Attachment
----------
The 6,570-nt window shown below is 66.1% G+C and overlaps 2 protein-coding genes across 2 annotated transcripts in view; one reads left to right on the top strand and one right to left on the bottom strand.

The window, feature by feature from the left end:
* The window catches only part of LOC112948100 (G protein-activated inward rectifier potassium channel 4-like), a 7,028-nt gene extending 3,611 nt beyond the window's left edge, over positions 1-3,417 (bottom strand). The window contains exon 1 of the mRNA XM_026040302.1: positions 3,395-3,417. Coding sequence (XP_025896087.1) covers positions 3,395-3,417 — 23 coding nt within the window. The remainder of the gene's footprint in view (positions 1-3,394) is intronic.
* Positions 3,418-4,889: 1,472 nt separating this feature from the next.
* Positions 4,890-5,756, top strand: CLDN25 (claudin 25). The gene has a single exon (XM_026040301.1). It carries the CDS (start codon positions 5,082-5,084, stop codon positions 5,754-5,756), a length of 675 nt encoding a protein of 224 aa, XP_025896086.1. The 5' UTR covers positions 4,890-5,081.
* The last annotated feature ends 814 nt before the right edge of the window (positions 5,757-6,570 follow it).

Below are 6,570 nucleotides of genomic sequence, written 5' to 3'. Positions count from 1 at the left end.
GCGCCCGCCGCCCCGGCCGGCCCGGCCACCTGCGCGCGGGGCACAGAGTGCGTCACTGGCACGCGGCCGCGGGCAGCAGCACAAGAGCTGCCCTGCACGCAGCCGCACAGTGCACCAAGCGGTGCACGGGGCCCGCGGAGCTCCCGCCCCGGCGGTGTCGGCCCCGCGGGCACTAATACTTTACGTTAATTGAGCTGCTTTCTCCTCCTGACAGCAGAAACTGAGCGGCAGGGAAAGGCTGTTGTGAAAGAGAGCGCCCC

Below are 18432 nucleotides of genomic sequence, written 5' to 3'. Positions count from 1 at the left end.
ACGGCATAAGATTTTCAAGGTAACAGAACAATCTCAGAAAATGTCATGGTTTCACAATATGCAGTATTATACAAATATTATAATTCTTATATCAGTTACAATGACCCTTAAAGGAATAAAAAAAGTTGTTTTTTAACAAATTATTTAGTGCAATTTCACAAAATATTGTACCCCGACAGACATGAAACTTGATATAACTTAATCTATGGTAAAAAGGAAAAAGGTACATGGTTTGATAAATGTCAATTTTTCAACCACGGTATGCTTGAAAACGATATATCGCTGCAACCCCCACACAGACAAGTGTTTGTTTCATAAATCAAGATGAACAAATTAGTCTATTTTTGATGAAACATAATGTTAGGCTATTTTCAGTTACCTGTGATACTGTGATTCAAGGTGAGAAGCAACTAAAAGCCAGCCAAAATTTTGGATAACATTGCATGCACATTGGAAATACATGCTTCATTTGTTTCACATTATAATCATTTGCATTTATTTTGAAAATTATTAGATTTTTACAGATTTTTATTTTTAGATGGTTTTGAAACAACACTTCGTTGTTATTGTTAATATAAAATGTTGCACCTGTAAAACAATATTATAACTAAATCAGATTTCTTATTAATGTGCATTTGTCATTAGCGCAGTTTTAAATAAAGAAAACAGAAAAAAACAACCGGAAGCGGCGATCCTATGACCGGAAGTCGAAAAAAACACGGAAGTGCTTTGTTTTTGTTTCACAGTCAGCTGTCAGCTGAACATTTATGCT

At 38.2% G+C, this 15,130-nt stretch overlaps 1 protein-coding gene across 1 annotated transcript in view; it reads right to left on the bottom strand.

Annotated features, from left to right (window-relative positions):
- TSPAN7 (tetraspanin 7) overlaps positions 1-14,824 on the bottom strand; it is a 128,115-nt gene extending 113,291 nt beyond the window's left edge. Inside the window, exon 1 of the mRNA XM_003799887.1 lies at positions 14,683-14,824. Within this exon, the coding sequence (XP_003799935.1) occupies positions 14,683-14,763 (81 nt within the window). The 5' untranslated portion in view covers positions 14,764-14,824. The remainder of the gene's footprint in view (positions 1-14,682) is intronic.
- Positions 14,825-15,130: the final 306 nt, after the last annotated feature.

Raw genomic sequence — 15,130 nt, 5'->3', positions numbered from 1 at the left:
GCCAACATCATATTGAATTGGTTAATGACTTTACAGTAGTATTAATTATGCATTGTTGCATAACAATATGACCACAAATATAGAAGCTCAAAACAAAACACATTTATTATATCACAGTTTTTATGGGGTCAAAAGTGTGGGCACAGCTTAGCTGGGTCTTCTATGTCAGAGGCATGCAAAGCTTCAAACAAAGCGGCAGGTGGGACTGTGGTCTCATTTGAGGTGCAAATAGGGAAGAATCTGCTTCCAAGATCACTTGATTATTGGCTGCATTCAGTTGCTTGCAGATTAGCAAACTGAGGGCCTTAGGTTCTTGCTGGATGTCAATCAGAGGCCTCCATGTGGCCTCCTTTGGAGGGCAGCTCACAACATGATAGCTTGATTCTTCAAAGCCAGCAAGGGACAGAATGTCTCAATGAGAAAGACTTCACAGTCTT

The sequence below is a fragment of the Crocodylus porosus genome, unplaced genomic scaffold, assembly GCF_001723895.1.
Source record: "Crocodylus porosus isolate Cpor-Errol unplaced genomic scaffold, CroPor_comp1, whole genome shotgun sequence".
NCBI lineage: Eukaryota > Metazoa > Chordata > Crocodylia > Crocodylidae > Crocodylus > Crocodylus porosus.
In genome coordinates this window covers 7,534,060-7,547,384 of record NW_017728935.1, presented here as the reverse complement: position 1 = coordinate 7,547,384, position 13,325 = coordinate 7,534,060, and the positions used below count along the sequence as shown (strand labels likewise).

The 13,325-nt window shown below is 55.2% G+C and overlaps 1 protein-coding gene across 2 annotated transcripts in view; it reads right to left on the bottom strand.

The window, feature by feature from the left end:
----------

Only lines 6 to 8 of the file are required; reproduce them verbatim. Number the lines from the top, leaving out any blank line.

* The last annotated feature ends 814 nt before the right edge of the window (positions 5,757-6,570 follow it).

Below are 6,570 nucleotides of genomic sequence, written 5' to 3'. Positions count from 1 at the left end.
GCGCCCGCCGCCCCGGCCGGCCCGGCCACCTGCGCGCGGGGCACAGAGTGCGTCACTGGCACGCGGCCGCGGGCAGCAGCACAAGAGCTGCCCTGCACGCAGCCGCACAGTGCACCAAGCGGTGCACGGGGCCCGCGGAGCTCCCGCCCCGGCGGTGTCGGCCCCGCGGGCACTAATACTTTACGTTAATTGAGCTGCTTTCTCCTCCTGACAGCAGAAACTGAGCGGCAGGGAAAGGCTGTTGTGAAAGAGAGCGCCCC